Whether you procrastinate a lot or a little, there are strategies to heighten brain engagement and maintain your focus for longer periods of time. These strategies will allow you to channel the focus and energy that comes from a little pressure but plan and organize yourself in a way that sets you up to deliver your best work, and not exhausted efforts.
Top 5 Brain Hacks to Overcome Procrastination
#1: Fuel your brain for success
To focus and perform, your brain requires fuel and not all fuel is created equal. Providing your body with nutrients for sustained energy can help to regulate your focus and mood throughout the day as opposed to quick burning fuels that deplete quickly. While sugars provide a short burst of energy, protein, and healthy fats like those found in avocados and nuts, provide slow burning fuels to support you for longer periods of time. Adding protein and fats to meals and snacks can keep you mentally engaged and productive more consistently throughout the day.
#2: Start with the tasks you’d rather avoid
While you may want to avoid the most draining or unpleasant tasks, there is huge power in doing those items first. Take advantage of your fresh and focused brain power at the start of the day by digging into the hard, the complicated, or the frustrating challenges first. Get them done, checked off the list and off your mind. Then, celebrate checking off each item and starting your day feeling accomplished.
#3: Identify your slump times during the day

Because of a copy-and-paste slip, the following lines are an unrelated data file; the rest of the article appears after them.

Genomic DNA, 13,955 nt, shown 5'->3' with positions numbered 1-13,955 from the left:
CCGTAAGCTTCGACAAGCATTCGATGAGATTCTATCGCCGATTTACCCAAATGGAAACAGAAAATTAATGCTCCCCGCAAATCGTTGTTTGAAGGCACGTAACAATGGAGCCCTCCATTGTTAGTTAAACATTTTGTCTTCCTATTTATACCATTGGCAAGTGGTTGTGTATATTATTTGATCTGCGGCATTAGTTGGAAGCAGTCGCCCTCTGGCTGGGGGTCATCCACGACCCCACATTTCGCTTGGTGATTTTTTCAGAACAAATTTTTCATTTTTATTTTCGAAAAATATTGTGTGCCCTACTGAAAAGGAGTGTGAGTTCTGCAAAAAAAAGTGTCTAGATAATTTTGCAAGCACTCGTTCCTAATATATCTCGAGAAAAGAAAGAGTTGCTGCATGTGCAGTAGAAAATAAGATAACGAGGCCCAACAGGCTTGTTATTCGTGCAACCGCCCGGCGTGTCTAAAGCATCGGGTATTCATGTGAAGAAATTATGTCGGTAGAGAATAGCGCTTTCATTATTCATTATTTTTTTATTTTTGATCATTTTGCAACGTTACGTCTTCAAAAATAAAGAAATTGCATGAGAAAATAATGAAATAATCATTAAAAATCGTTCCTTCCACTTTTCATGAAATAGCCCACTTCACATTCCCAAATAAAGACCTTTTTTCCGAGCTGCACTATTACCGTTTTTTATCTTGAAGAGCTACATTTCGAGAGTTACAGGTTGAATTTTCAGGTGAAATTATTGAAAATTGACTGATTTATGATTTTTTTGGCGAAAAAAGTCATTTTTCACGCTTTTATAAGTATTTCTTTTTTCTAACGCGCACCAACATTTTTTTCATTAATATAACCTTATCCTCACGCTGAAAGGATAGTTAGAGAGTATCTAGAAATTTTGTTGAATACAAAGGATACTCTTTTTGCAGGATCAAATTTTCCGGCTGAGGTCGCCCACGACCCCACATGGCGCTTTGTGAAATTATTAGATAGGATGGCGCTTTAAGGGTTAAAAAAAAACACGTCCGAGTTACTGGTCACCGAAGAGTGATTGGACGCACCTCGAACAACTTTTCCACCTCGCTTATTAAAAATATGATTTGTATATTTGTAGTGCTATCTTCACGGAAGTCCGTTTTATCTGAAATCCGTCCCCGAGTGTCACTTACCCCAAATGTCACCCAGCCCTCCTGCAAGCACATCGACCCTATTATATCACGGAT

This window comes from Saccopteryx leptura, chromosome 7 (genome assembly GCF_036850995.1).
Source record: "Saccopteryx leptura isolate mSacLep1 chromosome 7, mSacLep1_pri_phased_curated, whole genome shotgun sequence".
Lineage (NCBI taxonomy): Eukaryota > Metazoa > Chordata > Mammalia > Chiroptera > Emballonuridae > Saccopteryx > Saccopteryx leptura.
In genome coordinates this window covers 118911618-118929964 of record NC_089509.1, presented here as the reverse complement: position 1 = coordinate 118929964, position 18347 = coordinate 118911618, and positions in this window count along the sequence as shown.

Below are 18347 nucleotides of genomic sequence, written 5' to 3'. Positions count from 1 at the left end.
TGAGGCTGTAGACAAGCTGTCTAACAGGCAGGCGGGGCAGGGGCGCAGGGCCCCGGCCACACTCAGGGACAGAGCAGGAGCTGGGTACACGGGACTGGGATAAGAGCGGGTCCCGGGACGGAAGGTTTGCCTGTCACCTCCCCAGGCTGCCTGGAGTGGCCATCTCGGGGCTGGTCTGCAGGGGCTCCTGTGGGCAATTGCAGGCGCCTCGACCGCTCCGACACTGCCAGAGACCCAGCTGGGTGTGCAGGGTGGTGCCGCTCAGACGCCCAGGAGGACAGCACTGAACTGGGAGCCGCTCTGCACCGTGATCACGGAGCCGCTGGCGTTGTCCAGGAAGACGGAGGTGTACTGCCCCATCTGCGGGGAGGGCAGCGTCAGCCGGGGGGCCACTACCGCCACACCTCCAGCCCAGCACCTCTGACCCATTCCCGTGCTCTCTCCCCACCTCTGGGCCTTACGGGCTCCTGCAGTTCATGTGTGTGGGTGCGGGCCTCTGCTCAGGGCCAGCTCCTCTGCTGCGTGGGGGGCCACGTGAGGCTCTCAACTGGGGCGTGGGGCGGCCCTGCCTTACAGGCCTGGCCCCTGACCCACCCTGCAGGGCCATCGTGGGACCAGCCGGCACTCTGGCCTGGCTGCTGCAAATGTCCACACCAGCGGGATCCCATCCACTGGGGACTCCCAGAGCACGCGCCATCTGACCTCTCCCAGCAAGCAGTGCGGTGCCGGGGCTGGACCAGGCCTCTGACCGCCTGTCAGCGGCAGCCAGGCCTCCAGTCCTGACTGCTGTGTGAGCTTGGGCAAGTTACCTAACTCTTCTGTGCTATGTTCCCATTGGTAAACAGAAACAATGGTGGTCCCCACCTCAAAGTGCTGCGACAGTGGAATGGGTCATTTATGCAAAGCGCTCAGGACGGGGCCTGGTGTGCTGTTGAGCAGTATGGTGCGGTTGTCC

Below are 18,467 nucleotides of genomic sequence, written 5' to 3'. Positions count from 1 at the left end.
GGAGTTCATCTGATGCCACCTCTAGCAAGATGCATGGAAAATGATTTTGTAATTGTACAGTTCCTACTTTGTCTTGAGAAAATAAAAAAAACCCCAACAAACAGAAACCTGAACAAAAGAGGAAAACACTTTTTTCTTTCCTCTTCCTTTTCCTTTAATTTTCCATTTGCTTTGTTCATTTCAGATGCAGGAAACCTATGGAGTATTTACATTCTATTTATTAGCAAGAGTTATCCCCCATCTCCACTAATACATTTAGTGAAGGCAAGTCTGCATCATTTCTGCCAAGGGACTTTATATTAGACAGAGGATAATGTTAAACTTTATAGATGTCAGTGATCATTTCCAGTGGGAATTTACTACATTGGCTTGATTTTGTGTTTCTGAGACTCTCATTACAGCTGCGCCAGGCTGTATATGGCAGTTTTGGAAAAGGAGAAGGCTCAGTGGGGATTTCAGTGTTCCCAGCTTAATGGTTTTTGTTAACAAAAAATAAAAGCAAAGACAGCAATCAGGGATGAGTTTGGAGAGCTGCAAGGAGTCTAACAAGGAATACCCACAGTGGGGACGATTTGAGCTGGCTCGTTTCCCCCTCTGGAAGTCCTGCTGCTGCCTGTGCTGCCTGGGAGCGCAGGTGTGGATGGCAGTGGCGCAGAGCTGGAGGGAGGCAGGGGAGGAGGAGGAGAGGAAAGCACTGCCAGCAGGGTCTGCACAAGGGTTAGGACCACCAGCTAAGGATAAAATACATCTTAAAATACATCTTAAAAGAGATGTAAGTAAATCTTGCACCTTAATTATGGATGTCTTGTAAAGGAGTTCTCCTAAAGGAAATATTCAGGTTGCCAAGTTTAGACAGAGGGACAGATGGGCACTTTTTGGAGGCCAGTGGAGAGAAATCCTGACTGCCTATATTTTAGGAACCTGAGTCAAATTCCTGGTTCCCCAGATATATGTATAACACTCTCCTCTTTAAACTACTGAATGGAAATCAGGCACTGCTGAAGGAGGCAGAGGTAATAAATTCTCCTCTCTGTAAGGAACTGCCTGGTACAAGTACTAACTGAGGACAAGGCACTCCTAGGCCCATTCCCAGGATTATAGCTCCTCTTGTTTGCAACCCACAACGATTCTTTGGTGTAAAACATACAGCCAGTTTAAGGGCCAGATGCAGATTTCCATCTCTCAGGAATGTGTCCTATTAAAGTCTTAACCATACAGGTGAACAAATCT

Schedule your day so your favorite or most rewarding tasks are scheduled during your natural slump time. If you’re a mid-afternoon crash person, that’s the time to do the mindless things that need to be done, or the things that re-energize you. Connect with a favorite co-worker you need to touch base with or catch up on busy-work emails. Engaging in things we enjoy or are rewarding can revitalize your energy and focus, versus hard, or frustrating tasks that will drain our brain and emotional energy, leaving less for what you’re tackling next.
#4: Implement single-task focus
We live in the era of multi-media-multi-tasking, which can diminish our efficiency. How we function today makes it HARD to do just one thing at a time. We watch TV with a computer and phone in our lap. This approach makes it easy to start lots of things and complete fewer tasks effectively. Our attention is constantly pulled in many directions, often diluting the quality of our attention. To increase your productivity and focus on ONE task at a time. Block scheduling can help to accomplish this by assigning yourself time to answer emails, work on a project, or return phone calls. Turn off your ringer and alerts while engaged in your single focus tasks to prevent being pulled, distracted, and jumping around.
#5: Motivate with muscles and movement
Exercise is one of the most powerful tools we have at our disposal to engage our brain to focus and be effective. Start your day with exercise, then add movement breaks into your day when you feel your focus or motivation waning. Taking just a few minutes to spike your heart rate and engage your muscles can re-energize your brain, allowing you additional time of productivity in your day.
Creating a plan won’t make the stressful or mundane tasks in life go away. The dishes will still need to be done and your taxes filed, but hopefully by implementing these brain tips you’ll develop some new and highly productive habits. A fresh and focused brain will allow you to perform at your best and may even create more time to relax knowing that your to-do list has been done. Maybe you’ll even finish articles sooner so that you can get to bed earlier to be more refreshed for the next day!